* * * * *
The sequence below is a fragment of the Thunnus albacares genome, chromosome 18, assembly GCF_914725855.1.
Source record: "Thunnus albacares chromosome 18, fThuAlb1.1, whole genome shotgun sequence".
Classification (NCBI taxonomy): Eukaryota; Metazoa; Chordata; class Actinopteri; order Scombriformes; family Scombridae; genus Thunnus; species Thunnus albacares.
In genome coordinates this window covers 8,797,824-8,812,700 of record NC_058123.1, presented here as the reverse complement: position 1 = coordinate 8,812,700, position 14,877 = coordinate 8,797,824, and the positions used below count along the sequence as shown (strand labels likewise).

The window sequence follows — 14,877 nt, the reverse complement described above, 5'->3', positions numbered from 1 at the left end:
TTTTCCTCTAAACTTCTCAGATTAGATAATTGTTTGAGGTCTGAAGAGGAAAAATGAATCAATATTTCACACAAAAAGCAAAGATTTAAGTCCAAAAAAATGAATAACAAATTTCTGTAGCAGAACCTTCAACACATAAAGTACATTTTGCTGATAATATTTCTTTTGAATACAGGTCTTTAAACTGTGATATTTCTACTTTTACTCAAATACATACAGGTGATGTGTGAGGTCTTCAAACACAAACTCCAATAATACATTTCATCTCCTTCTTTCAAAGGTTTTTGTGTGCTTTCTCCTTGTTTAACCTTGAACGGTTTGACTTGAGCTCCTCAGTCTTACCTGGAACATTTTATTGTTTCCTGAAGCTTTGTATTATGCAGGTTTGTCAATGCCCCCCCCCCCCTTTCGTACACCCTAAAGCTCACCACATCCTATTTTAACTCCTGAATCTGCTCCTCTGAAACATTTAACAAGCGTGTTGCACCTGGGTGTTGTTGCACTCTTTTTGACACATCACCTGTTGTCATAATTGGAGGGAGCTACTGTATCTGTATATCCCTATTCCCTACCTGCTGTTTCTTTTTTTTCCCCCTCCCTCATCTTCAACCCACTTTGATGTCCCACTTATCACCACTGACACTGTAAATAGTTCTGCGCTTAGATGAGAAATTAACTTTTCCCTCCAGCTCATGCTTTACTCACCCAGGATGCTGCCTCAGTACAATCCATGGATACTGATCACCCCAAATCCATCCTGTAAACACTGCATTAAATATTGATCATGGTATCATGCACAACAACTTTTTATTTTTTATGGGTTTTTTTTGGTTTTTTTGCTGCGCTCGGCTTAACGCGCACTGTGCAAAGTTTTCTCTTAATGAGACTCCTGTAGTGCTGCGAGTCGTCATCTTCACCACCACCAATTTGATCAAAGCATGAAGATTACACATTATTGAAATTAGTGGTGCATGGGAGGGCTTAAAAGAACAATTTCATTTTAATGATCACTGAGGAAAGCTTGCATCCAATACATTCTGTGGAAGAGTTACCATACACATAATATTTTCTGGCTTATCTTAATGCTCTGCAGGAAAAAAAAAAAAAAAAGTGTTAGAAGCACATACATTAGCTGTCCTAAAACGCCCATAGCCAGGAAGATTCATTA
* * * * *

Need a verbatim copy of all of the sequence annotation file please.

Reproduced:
The sequence below is a fragment of the Thunnus albacares genome, chromosome 18, assembly GCF_914725855.1.
Source record: "Thunnus albacares chromosome 18, fThuAlb1.1, whole genome shotgun sequence".
Classification (NCBI taxonomy): Eukaryota; Metazoa; Chordata; class Actinopteri; order Scombriformes; family Scombridae; genus Thunnus; species Thunnus albacares.
In genome coordinates this window covers 8,797,824-8,812,700 of record NC_058123.1, presented here as the reverse complement: position 1 = coordinate 8,812,700, position 14,877 = coordinate 8,797,824, and the positions used below count along the sequence as shown (strand labels likewise).

The window sequence follows — 14,877 nt, the reverse complement described above, 5'->3', positions numbered from 1 at the left end:
TTTTCCTCTAAACTTCTCAGATTAGATAATTGTTTGAGGTCTGAAGAGGAAAAATGAATCAATATTTCACACAAAAAGCAAAGATTTAAGTCCAAAAAAATGAATAACAAATTTCTGTAGCAGAACCTTCAACACATAAAGTACATTTTGCTGATAATATTTCTTTTGAATACAGGTCTTTAAACTGTGATATTTCTACTTTTACTCAAATACATACAGGTGATGTGTGAGGTCTTCAAACACAAACTCCAATAATACATTTCATCTCCTTCTTTCAAAGGTTTTTGTGTGCTTTCTCCTTGTTTAACCTTGAACGGTTTGACTTGAGCTCCTCAGTCTTACCTGGAACATTTTATTGTTTCCTGAAGCTTTGTATTATGCAGGTTTGTCAATGCCCCCCCCCCCCTTTCGTACACCCTAAAGCTCACCACATCCTATTTTAACTCCTGAATCTGCTCCTCTGAAACATTTAACAAGCGTGTTGCACCTGGGTGTTGTTGCACTCTTTTTGACACATCACCTGTTGTCATAATTGGAGGGAGCTACTGTATCTGTATATCCCTATTCCCTACCTGCTGTTTCTTTTTTTTCCCCCTCCCTCATCTTCAACCCACTTTGATGTCCCACTTATCACCACTGACACTGTAAATAGTTCTGCGCTTAGATGAGAAATTAACTTTTCCCTCCAGCTCATGCTTTACTCACCCAGGATGCTGCCTCAGTACAATCCATGGATACTGATCACCCCAAATCCATCCTGTAAACACTGCATTAAATATTGATCATGGTATCATGCACAACAACTTTTTATTTTTTATGGGTTTTTTTTGGTTTTTTTGCTGCGCTCGGCTTAACGCGCACTGTGCAAAGTTTTCTCTTAATGAGACTCCTGTAGTGCTGCGAGTCGTCATCTTCACCACCACCAATTTGATCAAAGCATGAAGATTACACATTATTGAAATTAGTGGTGCATGGGAGGGCTTAAAAGAACAATTTCATTTTAATGATCACTGAGGAAAGCTTGCATCCAATACATTCTGTGGAAGAGTTACCATACACATAATATTTTCTGGCTTATCTTAATGCTCTGCAGGAAAAAAAAAAAAAAAAGTGTTAGAAGCACATACATTAGCTGTCCTAAAACGCCCATAGCCAGGAAGATTCATTA